This was one of those days when I really wasn't sure which saint to go with. There were the Seven Founders of the Servants of Mary, some Italian clerics who established a mendicant confraternity and took Augustine's rule. No doubt good work, and probably with some drama, but I had no details.
There were some early Irish saints, reputedly relatives of St. Patrick. Listed with them are the oddly-named counties that they evangelized. Good work, boys, but again, no interesting details.
Walter of Pontnoise's story is brief, but sort of cool. He was a professor of rhetoric and philosophy, but joined the Benedictines to escape the temptations of the world. Then King Phillip I appointed him abbot of his monastery. He resisted with more than the customary false modesty; the King invoked the divine right argument, contending that the appointment was the will of God, not the will of a man. Poor Walter's rhetorical skills failed him and he took up the role of the abbot.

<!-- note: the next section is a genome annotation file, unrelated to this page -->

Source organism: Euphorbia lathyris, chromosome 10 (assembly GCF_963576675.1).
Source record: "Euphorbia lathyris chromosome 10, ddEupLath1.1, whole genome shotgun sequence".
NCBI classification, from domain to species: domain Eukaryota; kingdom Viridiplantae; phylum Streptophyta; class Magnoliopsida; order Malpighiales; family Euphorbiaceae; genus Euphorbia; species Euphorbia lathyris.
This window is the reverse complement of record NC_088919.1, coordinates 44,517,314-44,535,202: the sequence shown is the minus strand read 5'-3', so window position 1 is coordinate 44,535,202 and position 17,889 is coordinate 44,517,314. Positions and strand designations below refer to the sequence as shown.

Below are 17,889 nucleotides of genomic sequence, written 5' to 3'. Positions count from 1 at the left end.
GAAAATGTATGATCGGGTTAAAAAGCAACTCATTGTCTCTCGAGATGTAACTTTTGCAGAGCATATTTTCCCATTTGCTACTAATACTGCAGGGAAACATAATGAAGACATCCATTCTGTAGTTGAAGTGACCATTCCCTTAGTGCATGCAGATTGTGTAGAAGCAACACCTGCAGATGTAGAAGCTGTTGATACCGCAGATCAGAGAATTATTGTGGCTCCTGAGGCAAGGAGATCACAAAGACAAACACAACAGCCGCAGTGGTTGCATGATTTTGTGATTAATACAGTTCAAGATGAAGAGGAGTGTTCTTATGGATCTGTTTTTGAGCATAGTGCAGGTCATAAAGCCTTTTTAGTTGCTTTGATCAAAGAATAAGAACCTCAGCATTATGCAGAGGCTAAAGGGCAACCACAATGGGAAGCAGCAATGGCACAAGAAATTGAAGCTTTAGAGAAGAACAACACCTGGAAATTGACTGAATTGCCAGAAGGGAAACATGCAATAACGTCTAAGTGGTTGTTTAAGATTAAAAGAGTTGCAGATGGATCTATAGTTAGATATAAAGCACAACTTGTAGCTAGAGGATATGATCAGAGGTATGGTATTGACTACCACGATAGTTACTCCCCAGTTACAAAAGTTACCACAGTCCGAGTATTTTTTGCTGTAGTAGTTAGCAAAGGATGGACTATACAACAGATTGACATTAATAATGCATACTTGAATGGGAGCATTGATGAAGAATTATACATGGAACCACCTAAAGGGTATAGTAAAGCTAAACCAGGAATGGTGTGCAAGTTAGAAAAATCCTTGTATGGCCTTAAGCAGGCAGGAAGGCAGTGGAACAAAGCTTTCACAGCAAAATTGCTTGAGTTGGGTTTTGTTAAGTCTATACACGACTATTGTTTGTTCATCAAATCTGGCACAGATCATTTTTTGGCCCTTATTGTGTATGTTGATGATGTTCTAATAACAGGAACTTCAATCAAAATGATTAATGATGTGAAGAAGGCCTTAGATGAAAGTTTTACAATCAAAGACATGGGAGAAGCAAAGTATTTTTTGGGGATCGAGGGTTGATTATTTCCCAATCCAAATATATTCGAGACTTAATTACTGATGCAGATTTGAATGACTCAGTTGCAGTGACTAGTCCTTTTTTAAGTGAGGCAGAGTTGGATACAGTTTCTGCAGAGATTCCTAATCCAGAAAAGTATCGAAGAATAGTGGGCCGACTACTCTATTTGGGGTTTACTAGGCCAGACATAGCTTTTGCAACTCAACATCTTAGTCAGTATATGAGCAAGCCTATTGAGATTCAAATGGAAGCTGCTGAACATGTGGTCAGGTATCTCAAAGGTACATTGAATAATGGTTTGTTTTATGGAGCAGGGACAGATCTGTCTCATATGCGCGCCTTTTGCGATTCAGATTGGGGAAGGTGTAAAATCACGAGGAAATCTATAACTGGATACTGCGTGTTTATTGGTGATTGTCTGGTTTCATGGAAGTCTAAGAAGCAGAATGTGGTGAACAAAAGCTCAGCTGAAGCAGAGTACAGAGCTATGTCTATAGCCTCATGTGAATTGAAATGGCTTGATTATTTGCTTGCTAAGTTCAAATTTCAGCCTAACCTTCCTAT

In that job, he fought against the many corruptions that would plague the Church for centuries. The corrupt fellows fought back, and poor Walter ran from his abbey. In an earlier age, he might have established himself in the wilderness and become a holy hermit, in the eleventh century, he was simply returned to the abbey with orders to man up and do his job. He was beaten and imprisoned by his enemies. He fled to Rome, but the Pope himself said, "Grow a pair and do your job." He went back and kept shoveling; but as we know, the tide was still washing it back in for centuries after Walter's death.